EMORY, Va. - Levi Hughes was three years old when he drowned on June 10, 2018. While on vacation with his family, he slipped out of a room filled with adults, down a flight of stairs, and fell into the pool. His mom split a brownie with him and had not finished the other bite of the brownie when she jumped into the pool to grab her son. Drowning only takes seconds.
His family was heartbroken to learn that drowning is the number one cause of death for children under age five. Despite the unimaginable pain, Jonathan and Nicole Hughes chose to advocate for water safety and to live a purposeful life for their daughters (Lily and Reese), whom Levi adored.
From this desire, the Hughes family started "Water Guardians: Levi's Legacy." The organization helps distribute water guardian tags at the cost to organizations and individuals. Each tag is the size of a credit card and comes with a lanyard. The tag provides a tangible reminder of who is supervising.
Emory & Henry Head Men's & Women's Swimming Coach Cody Skinner heard the story and the mission of Levi's Legacy and started to think about ways that his men's and women's team could support the Hughes family.
"The team's theme of the season is leaving a legacy and I immediately knew that this organization is something I wanted my team to be a part of," said Skinner. "In fact, we have decided to dedicate our entire season to Levi."
To help raise awareness for Levi's Legacy, Emory & Henry College will host an intercollegiate swim meet on Saturday, November 3 at 1:00 p.m. The competition will be celebrated as "Levi's Legacy Day." There will be a small ceremony to honor Levi and the Hughes family. The E&H swimming teams will wear special swim caps adorned with Levi's Legacy logo. The team will also be giving away t-shirts and taking donations for Levi's Legacy.
In addition, Emory & Henry will work with Levi's Legacy to educate the community on swimming safety while offering basic swimming instruction classes throughout the winter and spring.
"I am humbled and grateful to be able to partner with Emory & Henry's swimming teams," said Nicole Hughes. "Not only am I touched by this support from our community, but I know this platform will be an effective way to spread awareness about drowning prevention. Swimming lessons are a vital part of water safety, and I look forward to making a difference together."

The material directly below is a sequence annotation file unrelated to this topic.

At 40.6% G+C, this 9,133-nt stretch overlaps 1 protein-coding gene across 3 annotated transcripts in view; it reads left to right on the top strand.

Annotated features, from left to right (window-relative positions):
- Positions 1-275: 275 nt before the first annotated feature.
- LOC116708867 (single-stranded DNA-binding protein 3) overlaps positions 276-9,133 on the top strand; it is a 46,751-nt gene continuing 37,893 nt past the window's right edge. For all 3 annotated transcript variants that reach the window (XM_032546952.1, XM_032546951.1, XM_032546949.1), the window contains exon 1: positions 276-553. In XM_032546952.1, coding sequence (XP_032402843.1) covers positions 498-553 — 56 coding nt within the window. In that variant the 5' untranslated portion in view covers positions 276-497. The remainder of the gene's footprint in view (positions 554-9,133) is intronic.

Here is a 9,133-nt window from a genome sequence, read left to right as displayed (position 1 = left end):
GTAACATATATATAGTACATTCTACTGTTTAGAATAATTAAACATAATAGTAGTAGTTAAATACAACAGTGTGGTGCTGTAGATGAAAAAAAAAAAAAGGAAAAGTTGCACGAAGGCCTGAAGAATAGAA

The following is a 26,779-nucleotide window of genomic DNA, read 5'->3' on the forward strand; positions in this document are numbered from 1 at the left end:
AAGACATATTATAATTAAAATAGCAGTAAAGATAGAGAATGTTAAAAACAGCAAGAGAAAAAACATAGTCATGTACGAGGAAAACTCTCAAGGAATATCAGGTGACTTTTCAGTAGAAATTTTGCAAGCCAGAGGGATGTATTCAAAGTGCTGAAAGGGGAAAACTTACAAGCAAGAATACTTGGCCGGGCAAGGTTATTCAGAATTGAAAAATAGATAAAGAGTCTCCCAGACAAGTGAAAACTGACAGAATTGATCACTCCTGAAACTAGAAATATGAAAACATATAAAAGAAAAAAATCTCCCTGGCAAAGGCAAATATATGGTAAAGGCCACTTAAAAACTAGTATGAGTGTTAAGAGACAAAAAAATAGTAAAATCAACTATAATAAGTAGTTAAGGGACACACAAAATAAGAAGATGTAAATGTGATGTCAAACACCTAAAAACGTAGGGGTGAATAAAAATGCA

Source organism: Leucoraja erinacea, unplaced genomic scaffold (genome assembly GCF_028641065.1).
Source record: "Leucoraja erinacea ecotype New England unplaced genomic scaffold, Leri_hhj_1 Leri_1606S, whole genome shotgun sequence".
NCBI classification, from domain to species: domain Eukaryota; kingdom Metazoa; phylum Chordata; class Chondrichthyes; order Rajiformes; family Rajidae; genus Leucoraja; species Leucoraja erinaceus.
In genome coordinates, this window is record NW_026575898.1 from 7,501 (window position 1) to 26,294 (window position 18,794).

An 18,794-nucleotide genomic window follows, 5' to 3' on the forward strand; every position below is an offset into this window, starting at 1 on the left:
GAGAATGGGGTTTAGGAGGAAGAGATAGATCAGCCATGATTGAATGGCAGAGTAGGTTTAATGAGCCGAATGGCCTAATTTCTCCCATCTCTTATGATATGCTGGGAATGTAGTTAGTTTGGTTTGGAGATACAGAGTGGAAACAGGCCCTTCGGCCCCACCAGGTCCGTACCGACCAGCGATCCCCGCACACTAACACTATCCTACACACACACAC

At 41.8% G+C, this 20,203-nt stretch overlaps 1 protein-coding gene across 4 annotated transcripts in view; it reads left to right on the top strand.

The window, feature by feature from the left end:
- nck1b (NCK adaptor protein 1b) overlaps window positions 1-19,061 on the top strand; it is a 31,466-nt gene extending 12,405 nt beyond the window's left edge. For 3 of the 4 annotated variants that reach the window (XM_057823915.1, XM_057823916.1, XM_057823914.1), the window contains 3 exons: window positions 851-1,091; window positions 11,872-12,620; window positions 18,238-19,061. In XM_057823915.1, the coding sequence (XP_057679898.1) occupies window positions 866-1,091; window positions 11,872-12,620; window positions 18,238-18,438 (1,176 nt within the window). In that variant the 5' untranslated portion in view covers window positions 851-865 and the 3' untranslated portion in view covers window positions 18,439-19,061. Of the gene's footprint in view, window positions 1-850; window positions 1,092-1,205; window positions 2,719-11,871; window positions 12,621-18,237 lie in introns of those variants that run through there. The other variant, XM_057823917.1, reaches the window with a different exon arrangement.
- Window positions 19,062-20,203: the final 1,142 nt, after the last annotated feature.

"We would love to see the pool packed for Levi's Legacy Day as we honor this great organization and this inspiring family," added Skinner.
Drowning is the number one cause of death from unintentional injuries is in children ages 1-4 and number two in ages 1-14 according to the Centers for Disease Control and Preventions.
Nearly 70% of deaths of children under five happen when they were not expected to be swimming (Source Consumer Product Safety Commission).
A high percentage (in many studies, the majority) of drowning accidents happen when children are NOT expected to be in the water, yet they slip away for mere minutes and drown. It is IMPERATIVE that caretakers continue to designate a "Water Guardian" until all children are inside and doors are dead-bolted.
Layers of Protection
• Designate a "water guardian"
• Four-sided fences around pools
• Door and pool alarms
• Swimming lessons
• Coast Guard approved life jackets on the open water
• Do not store toys in pools
• Educate to eliminate drowning
• Do not rely on floatation devices during swim time
WHY do "Water Guardian" tags matter?
There are numerous ways to prevent drowning, but by far the most effective is constant supervision of children when around water, EVEN when not swimming. Gates, alarms, and swimming lessons can provide some safeguarding against drowning, but constant supervision is vital, including when children are not swimming but have access to water (pool, lake, ocean, pond, etc…). When it comes to water safety, there is NO alternative to supervision
How do "Water Guardian" tags work?
It is easy to ask a spouse or other caretaker, "Hey, can you watch the kids for a minute?" But, it is not enough. Parents, especially of small children, are easily distracted, so a TANGIBLE reminder, an effective "tagging" of who is supervising is simple but powerful.
The most important way to prevent drowning is to have a designated adult watching the children when swimming or when there is access water. The idea of "Water Guardians: Levi's Legacy" is to provide a physical reminder of who is designated as the person supervising the children.
When do you need a "Water Guardian?"
1. When swimming with small children
2. When vacationing at a beach house or lake house (typically, there is more activity and excitement happening / an unfamiliar location / more people and the assumption that someone else is watching).
3. At a pool party (again - more chaos, more people).
4. With a very high parentage of drowning incidents happening when children are not expected to be in the water, it is IMPERATIVE that caretakers continue to designate a "Water Guardian" until all children are inside and doors are dead-bolted.